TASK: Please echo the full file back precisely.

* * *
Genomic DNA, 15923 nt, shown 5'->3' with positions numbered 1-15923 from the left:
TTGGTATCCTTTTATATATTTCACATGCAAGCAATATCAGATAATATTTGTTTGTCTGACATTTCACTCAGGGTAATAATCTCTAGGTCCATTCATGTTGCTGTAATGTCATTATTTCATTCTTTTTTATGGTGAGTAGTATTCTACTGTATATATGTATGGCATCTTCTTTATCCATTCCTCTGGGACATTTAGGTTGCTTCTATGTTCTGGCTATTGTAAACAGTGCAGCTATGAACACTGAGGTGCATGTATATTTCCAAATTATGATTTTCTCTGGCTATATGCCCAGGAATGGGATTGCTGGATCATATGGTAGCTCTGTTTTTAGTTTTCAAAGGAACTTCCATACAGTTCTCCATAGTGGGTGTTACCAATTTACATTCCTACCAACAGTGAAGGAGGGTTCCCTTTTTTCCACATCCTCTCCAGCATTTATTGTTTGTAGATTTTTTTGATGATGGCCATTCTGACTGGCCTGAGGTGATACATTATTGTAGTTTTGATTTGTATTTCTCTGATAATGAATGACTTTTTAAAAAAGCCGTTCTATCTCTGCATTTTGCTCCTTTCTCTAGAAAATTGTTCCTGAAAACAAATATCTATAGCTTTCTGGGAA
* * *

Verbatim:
Genomic DNA, 15923 nt, shown 5'->3' with positions numbered 1-15923 from the left:
TTGGTATCCTTTTATATATTTCACATGCAAGCAATATCAGATAATATTTGTTTGTCTGACATTTCACTCAGGGTAATAATCTCTAGGTCCATTCATGTTGCTGTAATGTCATTATTTCATTCTTTTTTATGGTGAGTAGTATTCTACTGTATATATGTATGGCATCTTCTTTATCCATTCCTCTGGGACATTTAGGTTGCTTCTATGTTCTGGCTATTGTAAACAGTGCAGCTATGAACACTGAGGTGCATGTATATTTCCAAATTATGATTTTCTCTGGCTATATGCCCAGGAATGGGATTGCTGGATCATATGGTAGCTCTGTTTTTAGTTTTCAAAGGAACTTCCATACAGTTCTCCATAGTGGGTGTTACCAATTTACATTCCTACCAACAGTGAAGGAGGGTTCCCTTTTTTCCACATCCTCTCCAGCATTTATTGTTTGTAGATTTTTTTGATGATGGCCATTCTGACTGGCCTGAGGTGATACATTATTGTAGTTTTGATTTGTATTTCTCTGATAATGAATGACTTTTTAAAAAAGCCGTTCTATCTCTGCATTTTGCTCCTTTCTCTAGAAAATTGTTCCTGAAAACAAATATCTATAGCTTTCTGGGAA